Ryan Butler is president of the LGBT Democrats of North Carolina. He is also married to N.C. Rep. Chris Sgro, a leading opponent of HB2. This article responds to an editorial Charlotte Chamber chair Ned Curran published in Sunday’s Observer calling on City Council to repeal its anti-discrimination ordinance. (This statement was submitted prior to Mayor Jennifer Roberts’ announcement that the council will not vote on the ordinance at Monday night’s meeting).
In March, the Observer editorial board published an editorial titled, ‘A governor does right thing – but not ours.’ The same could be said for Charlotte’s Chamber.
In Georgia a Republican legislature was considering passing an anti-LGBT law, which stood to cause significant economic harm to the state and enshrine discrimination into state law. Not only did that state’s republican governor come out against the law, but so did the Metro Atlanta Chamber. The Atlanta Chamber was one of the chief lobbyists against Georgia passing an anti-LGBT law and even funded an economic study which showed their state would lose over a billion dollars if it was passed (it looks like North Carolina is already about half the way there according to a new article from Wired Magazine). That study and the Atlanta Chamber’s strong lobbying, no doubt, played a role in stopping the bill in Georgia.
Compare that with Charlotte’s Chamber, which did little when HB2 was passed. The governor has even made claims that the N.C. Chamber helped write HB2!
And now the Charlotte Chamber is taking their bad policy a step further, with its chairman publishing a ridiculous editorial. In an exercise in tortured sophistry, Ned Curran explains that the legislature might repeal HB2 if Charlotte repeals its LGBT civil rights laws.
So in other words, Charlotte needs to pass the local equivalent of HB2, and then the state might repeal HB2. This type of circular reasoning will not fix any problems. It will only add to Charlotte’s woes. Can you imagine how much Charlotte’s reputation as an inclusive city will be damaged if Charlotte’s local government is bullied into doing nearly same thing the General Assembly did in passing HB2?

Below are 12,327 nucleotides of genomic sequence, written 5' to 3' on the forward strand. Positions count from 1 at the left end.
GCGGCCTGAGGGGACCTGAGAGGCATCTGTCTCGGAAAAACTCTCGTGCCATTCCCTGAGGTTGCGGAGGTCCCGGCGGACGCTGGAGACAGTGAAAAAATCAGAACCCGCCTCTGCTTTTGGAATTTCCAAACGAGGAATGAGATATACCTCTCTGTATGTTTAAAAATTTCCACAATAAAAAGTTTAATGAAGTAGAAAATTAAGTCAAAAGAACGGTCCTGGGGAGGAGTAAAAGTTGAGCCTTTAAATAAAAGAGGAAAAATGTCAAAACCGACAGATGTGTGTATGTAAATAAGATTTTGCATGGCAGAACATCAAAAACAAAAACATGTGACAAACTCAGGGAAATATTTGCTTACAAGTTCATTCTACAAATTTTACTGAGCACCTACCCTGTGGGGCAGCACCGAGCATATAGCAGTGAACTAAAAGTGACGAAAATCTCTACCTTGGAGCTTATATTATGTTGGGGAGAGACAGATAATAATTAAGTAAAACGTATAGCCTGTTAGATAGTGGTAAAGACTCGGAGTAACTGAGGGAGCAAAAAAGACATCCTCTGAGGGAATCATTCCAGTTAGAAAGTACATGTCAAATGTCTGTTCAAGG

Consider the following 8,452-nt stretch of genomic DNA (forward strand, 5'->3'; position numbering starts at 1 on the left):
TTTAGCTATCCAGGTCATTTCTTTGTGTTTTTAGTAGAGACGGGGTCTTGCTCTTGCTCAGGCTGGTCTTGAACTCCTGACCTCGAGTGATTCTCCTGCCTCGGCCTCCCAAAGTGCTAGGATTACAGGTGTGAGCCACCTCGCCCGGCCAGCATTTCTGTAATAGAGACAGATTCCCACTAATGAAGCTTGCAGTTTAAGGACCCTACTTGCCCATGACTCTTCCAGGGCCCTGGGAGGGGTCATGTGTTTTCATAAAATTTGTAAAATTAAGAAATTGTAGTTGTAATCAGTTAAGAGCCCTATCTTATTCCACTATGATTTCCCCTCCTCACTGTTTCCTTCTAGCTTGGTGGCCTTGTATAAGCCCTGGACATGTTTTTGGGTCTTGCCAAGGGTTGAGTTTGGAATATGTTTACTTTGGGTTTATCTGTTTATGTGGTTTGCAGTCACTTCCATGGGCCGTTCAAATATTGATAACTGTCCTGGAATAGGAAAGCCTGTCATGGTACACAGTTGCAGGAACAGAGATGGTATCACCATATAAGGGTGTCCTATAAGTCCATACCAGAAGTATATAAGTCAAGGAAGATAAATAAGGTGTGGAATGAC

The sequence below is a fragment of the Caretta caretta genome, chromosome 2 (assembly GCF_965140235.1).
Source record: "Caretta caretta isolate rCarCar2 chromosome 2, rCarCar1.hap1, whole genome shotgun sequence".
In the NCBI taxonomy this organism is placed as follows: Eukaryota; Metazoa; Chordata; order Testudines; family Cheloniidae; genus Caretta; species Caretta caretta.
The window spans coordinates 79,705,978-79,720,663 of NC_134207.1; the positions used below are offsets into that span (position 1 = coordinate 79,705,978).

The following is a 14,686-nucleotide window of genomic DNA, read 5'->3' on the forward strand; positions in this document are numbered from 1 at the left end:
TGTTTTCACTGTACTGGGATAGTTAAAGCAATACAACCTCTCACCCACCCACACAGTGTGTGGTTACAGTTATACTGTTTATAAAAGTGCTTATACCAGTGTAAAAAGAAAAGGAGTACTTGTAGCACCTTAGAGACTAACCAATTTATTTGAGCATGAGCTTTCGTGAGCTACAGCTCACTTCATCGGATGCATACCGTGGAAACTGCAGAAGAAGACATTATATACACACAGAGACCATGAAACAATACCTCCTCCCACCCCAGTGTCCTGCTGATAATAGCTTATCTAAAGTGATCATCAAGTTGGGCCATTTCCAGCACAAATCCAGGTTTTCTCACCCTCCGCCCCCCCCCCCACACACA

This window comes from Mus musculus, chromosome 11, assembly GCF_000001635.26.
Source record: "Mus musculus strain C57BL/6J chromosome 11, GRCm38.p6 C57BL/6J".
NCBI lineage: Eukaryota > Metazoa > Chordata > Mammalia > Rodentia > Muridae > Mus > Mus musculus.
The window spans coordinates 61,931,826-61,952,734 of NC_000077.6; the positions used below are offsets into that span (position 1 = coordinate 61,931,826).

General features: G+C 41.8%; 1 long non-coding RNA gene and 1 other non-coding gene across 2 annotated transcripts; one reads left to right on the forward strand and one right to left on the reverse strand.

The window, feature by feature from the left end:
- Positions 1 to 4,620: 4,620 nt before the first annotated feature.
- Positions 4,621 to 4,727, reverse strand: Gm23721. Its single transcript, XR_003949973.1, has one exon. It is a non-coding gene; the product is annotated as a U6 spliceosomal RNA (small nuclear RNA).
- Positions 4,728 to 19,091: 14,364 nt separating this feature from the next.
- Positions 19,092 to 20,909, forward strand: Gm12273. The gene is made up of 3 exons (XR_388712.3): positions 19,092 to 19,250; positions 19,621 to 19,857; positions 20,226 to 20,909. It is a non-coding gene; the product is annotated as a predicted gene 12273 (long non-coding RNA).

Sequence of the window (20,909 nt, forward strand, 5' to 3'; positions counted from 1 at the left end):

Shockingly, he sells Charlotte as being a “welcoming and inclusive” place, while in the very same editorial advocating City Council repeal laws which would prohibit a hotel or restaurant from refusing service to someone just because they’re gay or transgender. And what’s worse is the Charlotte Chamber and HB2 are not representative of Charlotte’s people and their values. Charlotte IS a welcoming and inclusive place. It’s a city that passes laws protecting people from unfair discrimination and fights laws like HB2, but not because of Ned.
The Metro Atlanta Chamber didn’t try to bully its City Council into repealing Atlanta’s civil rights laws (which are similar to Charlotte’s) in order to satisfy extremist legislators. It stood strong and supported the things that make America great, like freedom and equality for all. And you know what, it saved Georgia from the backlash North Carolina is facing today.
The Charlotte Chamber needs to demand the Republican-led General Assembly and Gov. Pat McCrory repeal HB2, and if they do not, the chamber should be supporting electing other politicians who will. Although Ned seems to care more about money than he does equality or civil rights, he’s got it wrong that the two are opposing forces. Charlotte has lost millions and it happened on his watch. Ned could learn a few things about business and government from his counterparts in Atlanta; equality is good for business.